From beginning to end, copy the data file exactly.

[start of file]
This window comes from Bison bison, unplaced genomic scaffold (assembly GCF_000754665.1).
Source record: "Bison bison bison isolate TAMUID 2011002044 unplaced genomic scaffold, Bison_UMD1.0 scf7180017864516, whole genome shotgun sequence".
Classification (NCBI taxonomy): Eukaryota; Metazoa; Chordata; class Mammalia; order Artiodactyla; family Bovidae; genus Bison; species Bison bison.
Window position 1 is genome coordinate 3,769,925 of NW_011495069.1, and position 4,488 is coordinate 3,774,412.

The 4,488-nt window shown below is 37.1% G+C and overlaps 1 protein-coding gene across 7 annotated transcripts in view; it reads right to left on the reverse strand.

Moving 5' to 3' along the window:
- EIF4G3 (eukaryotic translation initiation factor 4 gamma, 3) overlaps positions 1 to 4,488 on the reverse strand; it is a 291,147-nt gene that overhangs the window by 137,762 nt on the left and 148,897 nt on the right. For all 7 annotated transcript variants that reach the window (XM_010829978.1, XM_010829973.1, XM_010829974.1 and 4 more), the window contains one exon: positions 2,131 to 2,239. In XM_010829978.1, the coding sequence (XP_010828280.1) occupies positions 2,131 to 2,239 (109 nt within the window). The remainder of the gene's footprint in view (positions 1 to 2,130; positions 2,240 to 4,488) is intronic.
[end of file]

This window comes from Bison bison, unplaced genomic scaffold (assembly GCF_000754665.1).
Source record: "Bison bison bison isolate TAMUID 2011002044 unplaced genomic scaffold, Bison_UMD1.0 scf7180017864516, whole genome shotgun sequence".
Classification (NCBI taxonomy): Eukaryota; Metazoa; Chordata; class Mammalia; order Artiodactyla; family Bovidae; genus Bison; species Bison bison.
Window position 1 is genome coordinate 3,769,925 of NW_011495069.1, and position 4,488 is coordinate 3,774,412.

The 4,488-nt window shown below is 37.1% G+C and overlaps 1 protein-coding gene across 7 annotated transcripts in view; it reads right to left on the reverse strand.

Moving 5' to 3' along the window:
- EIF4G3 (eukaryotic translation initiation factor 4 gamma, 3) overlaps positions 1 to 4,488 on the reverse strand; it is a 291,147-nt gene that overhangs the window by 137,762 nt on the left and 148,897 nt on the right. For all 7 annotated transcript variants that reach the window (XM_010829978.1, XM_010829973.1, XM_010829974.1 and 4 more), the window contains one exon: positions 2,131 to 2,239. In XM_010829978.1, the coding sequence (XP_010828280.1) occupies positions 2,131 to 2,239 (109 nt within the window). The remainder of the gene's footprint in view (positions 1 to 2,130; positions 2,240 to 4,488) is intronic.